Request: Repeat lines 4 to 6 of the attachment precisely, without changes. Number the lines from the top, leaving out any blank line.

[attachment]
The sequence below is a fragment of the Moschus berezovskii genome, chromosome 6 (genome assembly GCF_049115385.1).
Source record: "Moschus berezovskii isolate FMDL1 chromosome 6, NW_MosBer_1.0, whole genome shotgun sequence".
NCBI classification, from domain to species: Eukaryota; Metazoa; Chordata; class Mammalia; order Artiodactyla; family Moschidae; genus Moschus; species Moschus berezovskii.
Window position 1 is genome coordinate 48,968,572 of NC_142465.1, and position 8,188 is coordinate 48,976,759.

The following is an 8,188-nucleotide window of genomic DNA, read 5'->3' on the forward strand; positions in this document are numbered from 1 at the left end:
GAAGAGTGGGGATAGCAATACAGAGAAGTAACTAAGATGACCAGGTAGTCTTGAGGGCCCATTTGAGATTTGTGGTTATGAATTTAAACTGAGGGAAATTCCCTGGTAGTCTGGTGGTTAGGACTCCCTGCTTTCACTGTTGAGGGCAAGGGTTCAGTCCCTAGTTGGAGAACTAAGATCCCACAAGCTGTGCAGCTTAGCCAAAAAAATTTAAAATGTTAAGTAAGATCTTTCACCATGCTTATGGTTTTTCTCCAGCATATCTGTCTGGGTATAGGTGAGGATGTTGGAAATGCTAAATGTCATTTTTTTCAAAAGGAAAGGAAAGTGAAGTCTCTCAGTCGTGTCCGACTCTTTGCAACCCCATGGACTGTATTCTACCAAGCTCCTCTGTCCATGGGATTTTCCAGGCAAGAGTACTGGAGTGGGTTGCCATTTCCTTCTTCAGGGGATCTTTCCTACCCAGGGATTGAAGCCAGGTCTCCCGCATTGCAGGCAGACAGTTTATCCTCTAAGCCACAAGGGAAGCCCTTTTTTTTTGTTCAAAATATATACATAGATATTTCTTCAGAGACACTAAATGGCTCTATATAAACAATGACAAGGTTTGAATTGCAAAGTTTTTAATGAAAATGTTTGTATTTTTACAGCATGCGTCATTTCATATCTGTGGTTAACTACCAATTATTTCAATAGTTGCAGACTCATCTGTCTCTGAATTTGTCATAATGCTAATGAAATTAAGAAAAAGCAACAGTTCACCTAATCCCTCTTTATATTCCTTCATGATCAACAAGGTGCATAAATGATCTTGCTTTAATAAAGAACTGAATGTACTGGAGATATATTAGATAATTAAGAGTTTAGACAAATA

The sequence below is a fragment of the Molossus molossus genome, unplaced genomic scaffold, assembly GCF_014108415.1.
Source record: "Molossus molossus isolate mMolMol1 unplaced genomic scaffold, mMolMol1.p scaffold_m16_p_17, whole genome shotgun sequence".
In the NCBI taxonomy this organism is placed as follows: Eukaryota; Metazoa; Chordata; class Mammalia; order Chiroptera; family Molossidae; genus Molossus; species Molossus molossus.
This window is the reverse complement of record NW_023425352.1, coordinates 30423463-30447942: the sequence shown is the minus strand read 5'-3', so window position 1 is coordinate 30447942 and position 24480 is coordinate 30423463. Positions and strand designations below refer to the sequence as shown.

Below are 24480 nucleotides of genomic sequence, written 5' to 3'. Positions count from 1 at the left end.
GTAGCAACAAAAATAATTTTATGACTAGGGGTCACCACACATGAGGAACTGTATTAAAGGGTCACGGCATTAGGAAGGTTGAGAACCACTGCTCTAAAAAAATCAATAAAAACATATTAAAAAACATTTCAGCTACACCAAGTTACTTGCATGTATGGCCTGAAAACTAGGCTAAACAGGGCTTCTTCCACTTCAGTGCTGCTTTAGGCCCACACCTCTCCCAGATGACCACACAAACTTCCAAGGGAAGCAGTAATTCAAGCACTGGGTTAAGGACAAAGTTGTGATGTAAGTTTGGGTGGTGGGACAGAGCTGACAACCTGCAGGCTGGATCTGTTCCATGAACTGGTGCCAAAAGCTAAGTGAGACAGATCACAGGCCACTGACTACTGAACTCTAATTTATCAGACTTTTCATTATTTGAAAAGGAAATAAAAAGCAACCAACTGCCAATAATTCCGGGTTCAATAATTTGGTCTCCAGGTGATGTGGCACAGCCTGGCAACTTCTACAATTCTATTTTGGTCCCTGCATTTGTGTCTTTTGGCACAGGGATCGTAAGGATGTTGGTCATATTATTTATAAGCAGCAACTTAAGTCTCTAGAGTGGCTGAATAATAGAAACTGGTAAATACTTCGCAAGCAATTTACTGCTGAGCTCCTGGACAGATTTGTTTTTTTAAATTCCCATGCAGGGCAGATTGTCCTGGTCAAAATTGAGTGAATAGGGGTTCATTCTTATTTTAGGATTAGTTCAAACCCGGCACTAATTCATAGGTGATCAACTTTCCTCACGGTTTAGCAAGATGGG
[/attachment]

Window position 1 is genome coordinate 48,968,572 of NC_142465.1, and position 8,188 is coordinate 48,976,759.

The following is an 8,188-nucleotide window of genomic DNA, read 5'->3' on the forward strand; positions in this document are numbered from 1 at the left end:
GAAGAGTGGGGATAGCAATACAGAGAAGTAACTAAGATGACCAGGTAGTCTTGAGGGCCCATTTGAGATTTGTGGTTATGAATTTAAACTGAGGGAAATTCCCTGGTAGTCTGGTGGTTAGGACTCCCTGCTTTCACTGTTGAGGGCAAGGGTTCAGTCCCTAGTTGGAGAACTAAGATCCCACAAGCTGTGCAGCTTAGCCAAAAAAATTTAAAATGTTAAGTAAGATCTTTCACCATGCTTATGGTTTTTCTCCAGCATATCTGTCTGGGTATAGGTGAGGATGTTGGAAATGCTAAATGTCATTTTTTTCAAAAGGAAAGGAAAGTGAAGTCTCTCAGTCGTGTCCGACTCTTTGCAACCCCATGGACTGTATTCTACCAAGCTCCTCTGTCCATGGGATTTTCCAGGCAAGAGTACTGGAGTGGGTTGCCATTTCCTTCTTCAGGGGATCTTTCCTACCCAGGGATTGAAGCCAGGTCTCCCGCATTGCAGGCAGACAGTTTATCCTCTAAGCCACAAGGGAAGCCCTTTTTTTTTGTTCAAAATATATACATAGATATTTCTTCAGAGACACTAAATGGCTCTATATAAACAATGACAAGGTTTGAATTGCAAAGTTTTTAATGAAAATGTTTGTATTTTTACAGCATGCGTCATTTCATATCTGTGGTTAACTACCAATTATTTCAATAGTTGCAGACTCATCTGTCTCTGAATTTGTCATAATGCTAATGAAATTAAGAAAAAGCAACAGTTCACCTAATCCCTCTTTATATTCCTTCATGATCAACAAGGTGCATAAATGATCTTGCTTTAATAAAGAACTGAATGTACTGGAGATATATTAGATAATTAAGAGTTTAGACAAATA